5 August 2020—How to Master Complex Subjects
The first Wednesday of August 2020 saw an invited speaker addressing CVV-ians as part of our Wednesday Webinar Series. The topic for the webinar was ‘How to Master Complex Subjects’ and the speaker was Sri Arun Surendrababu, Educator and the Founder of ‘Republic Learning’ (an EdTech Start-up) as well as ‘Habit’ (a training and consulting company).
The speaker divided the topic into three parts. He introduced an imaginary character (perhaps, to avoid hurting the feelings of the listeners) named Neel, who is lazy and has the habit of procrastinating. He asked a few questions about Neel and then enlightened the audience as to how a person can transform from a lazy procrastinator to a super learner.
Here are a few questions from those raised by the speaker:
- Why does Neel feel motivation is like taking a bath?
- Why does Neel get excited about new things, get bored soon and then quit and procrastinate?
- How did Neel find out that willpower is like a muscle?
- How did a simple tomato solve all of Neel’s problems?
- How did a Greek poet, who remembered everything, become Neel’s hero?
- Why did Dali and Edison sleep with metal in their hands and why should Neel too?
- How can Neel dream his way into becoming a super learner?
Part I: Finding Inspiration to Learn
The speaker, in the first part, explained why a learner has spurts of excitement, why willpower wanes fast and how a learner expects a magical turnaround. Addressing the question ‘Why does the motivation of a learner not last longer?’ Shri Surendrababu elaborated upon anti-motivation and the power of habits through the example of Eugene Pauli, a forgetful man, Basal Ganglia as the home of habits and how micro habits are key to one’s success. He then explained about procrastination, energy conservation and the function of the amygdala in processing fear. He also mentioned the ‘Pomodoro Technique’ developed by Francesco Cirillo to overcome procrastination. Describing the science of willpower, he quoted Phineas Gage’s case study in order to make the learners understand the importance of the pre-frontal cortex and the role it plays in building willpower. He also elaborated on the willpower machine, specifically how willpower works like a muscle and how it depletes in the short run and builds in the long run. He concluded the first part by suggesting a few techniques to build willpower namely meditation, exercise, a suitable diet and adequate sleep.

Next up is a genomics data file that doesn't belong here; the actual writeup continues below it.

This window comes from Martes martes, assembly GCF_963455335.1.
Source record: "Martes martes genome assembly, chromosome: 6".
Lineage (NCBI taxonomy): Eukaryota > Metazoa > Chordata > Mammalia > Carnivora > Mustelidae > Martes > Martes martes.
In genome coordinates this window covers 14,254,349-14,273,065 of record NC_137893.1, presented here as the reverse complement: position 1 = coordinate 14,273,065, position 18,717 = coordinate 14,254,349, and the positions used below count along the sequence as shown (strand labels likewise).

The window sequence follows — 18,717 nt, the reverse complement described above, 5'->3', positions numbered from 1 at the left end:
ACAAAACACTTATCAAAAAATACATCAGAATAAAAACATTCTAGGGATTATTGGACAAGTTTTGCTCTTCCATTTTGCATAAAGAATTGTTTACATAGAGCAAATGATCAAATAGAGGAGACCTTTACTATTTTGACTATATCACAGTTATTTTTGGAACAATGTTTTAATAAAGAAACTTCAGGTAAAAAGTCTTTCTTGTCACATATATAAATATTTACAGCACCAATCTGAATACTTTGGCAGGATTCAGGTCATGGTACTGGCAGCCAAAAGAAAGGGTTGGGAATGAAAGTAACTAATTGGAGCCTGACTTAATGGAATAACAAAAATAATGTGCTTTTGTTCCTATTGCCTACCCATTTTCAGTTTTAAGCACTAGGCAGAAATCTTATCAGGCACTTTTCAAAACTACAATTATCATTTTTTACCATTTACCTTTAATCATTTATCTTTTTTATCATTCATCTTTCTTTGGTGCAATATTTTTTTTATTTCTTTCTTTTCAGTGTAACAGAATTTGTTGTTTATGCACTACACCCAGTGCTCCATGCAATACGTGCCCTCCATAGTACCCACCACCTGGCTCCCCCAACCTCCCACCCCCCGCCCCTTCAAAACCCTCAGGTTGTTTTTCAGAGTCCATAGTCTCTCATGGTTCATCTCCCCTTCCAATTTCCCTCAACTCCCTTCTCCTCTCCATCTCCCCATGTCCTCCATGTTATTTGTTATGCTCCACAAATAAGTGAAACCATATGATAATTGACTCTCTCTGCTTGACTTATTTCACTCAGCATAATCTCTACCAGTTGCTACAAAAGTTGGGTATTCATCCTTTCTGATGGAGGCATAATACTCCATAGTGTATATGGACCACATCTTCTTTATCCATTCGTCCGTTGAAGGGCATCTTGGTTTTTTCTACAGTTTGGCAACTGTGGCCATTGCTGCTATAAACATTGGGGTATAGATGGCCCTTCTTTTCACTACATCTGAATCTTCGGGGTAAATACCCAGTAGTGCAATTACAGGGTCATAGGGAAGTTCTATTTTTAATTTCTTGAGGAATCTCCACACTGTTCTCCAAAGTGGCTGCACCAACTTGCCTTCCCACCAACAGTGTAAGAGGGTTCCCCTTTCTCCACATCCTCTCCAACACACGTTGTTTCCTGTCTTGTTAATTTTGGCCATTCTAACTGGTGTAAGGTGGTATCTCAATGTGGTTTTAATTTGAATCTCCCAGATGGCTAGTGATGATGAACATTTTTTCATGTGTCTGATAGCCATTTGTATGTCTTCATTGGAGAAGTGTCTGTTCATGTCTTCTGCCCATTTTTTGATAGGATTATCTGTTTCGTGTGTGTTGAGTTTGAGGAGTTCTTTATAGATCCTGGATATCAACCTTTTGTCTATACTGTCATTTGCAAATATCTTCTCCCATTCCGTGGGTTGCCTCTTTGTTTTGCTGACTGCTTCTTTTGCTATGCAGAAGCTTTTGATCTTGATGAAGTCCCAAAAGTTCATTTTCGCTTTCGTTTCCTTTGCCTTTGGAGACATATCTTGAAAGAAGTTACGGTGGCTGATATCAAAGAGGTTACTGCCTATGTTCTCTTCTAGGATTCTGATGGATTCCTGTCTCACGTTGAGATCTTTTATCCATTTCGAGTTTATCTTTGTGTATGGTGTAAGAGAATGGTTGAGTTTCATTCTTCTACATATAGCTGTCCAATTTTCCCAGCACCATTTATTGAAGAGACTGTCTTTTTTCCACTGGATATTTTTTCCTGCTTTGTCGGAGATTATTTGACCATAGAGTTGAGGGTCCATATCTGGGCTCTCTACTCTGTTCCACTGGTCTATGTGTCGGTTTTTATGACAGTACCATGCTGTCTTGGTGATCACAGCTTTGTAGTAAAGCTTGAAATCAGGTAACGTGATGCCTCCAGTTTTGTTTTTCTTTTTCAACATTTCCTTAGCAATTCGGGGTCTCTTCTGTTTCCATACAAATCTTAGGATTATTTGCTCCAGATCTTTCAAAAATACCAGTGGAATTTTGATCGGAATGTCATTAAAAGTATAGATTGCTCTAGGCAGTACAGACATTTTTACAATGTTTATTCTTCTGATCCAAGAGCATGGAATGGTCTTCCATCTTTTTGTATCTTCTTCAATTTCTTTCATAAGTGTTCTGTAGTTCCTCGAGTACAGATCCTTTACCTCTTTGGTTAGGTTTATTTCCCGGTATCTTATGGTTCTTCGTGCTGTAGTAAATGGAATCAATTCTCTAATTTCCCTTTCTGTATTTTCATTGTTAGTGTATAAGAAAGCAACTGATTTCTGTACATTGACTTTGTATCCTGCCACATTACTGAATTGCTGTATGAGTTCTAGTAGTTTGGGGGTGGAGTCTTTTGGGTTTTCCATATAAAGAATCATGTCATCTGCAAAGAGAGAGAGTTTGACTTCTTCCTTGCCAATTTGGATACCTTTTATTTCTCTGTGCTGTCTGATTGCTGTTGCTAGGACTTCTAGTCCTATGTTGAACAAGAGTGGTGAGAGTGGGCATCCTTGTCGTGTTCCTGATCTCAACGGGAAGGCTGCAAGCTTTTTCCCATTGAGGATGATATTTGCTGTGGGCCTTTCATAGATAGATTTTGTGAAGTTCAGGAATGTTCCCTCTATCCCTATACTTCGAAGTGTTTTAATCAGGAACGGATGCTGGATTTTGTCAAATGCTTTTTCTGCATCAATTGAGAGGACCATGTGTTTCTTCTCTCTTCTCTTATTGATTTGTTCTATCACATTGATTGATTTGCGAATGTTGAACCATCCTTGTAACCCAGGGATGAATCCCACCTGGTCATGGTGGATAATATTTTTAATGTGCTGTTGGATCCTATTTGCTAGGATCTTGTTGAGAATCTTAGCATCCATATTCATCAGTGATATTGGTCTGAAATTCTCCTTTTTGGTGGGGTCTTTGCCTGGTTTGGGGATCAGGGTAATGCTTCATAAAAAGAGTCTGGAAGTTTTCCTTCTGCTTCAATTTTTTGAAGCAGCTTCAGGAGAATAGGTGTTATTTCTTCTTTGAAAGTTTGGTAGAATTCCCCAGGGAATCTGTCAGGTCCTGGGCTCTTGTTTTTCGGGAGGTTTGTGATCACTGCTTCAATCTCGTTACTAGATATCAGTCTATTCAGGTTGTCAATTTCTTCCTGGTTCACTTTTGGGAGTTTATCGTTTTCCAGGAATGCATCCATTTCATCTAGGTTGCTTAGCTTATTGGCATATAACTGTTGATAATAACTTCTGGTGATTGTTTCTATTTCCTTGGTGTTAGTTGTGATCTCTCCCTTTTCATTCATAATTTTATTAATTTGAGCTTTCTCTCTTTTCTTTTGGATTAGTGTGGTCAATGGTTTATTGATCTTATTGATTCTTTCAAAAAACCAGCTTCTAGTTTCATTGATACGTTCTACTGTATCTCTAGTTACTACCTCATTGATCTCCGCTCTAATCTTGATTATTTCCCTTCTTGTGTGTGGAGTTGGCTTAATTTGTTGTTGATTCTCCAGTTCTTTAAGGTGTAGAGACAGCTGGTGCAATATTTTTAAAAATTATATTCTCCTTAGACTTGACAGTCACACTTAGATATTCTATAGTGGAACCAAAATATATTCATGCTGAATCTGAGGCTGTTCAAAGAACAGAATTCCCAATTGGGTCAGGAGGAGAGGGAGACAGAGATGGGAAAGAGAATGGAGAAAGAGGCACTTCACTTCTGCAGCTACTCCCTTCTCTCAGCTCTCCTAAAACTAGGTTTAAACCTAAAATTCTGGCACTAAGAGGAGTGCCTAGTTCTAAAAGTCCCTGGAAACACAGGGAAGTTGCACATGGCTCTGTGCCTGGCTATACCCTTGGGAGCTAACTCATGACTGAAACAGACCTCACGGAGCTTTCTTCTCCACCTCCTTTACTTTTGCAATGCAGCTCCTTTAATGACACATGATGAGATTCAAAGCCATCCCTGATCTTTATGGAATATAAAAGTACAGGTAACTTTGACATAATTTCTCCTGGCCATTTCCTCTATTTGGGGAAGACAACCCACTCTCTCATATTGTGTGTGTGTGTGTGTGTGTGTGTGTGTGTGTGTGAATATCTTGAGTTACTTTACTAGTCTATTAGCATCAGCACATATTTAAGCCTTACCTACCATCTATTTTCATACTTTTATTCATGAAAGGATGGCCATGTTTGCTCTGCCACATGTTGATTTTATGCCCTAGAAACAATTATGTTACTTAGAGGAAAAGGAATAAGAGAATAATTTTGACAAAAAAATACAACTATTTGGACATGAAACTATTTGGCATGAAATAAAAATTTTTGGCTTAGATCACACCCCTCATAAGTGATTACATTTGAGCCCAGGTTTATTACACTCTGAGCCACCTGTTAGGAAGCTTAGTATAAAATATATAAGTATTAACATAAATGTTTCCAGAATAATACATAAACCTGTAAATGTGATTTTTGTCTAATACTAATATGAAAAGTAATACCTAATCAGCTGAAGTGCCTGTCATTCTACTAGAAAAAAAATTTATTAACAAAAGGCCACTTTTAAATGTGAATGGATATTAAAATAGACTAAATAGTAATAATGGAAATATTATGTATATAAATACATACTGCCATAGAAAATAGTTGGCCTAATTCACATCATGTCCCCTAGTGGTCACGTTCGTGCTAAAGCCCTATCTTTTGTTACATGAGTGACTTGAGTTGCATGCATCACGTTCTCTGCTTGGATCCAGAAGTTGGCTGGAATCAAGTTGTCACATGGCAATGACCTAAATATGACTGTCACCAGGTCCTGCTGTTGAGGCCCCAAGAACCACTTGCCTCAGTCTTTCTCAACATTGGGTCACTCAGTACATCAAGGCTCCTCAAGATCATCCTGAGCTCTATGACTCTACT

Part II: Focused Mode of Learning
In the second part, the speaker emphasized the systematic loading of information, deep work and the Pomodoro Technique. He also mentioned the art of memory and ‘chunking’ and demonstrated the latter technique through an activity in which the participants had to remember an eighteen-digit number. He followed it up with ‘chunking’ strategies such as creating a story based on the objects, associating numbers with images and imposing funny logic, to help one remember better.
Part III: Diffuse Mode
In the third part, the speaker explained the diffused mode of learning which helps generate critical insights and develop intuition and creativity. Touching upon varied expressions of creativity with examples of acclaimed geniuses like Edison and Dali, he also explained the anatomy of intuition in detail. As with the earlier parts, he demonstrated these with a puzzle. He followed this up with an explanation on the power of a dreamy sleep substantiated by examples such as Dimitri Mendeleev’s Periodic Table and Mary Shelly’s, Frankenstein, as an example.
The session concluded with a reiteration of concepts discussed and suggestion of a few techniques like walking, running, breathing exercises, sleeping and journal writing to transform oneself from a lazy procrastinator to one with superpowers. The Q&A at the end clarified doubts and added to the discussion.
It was indeed an amazing opportunity for students and life-long learners called teachers, to learn to learn better.
12 August 2020—A Lecture-Demonstration on Mohiniyattam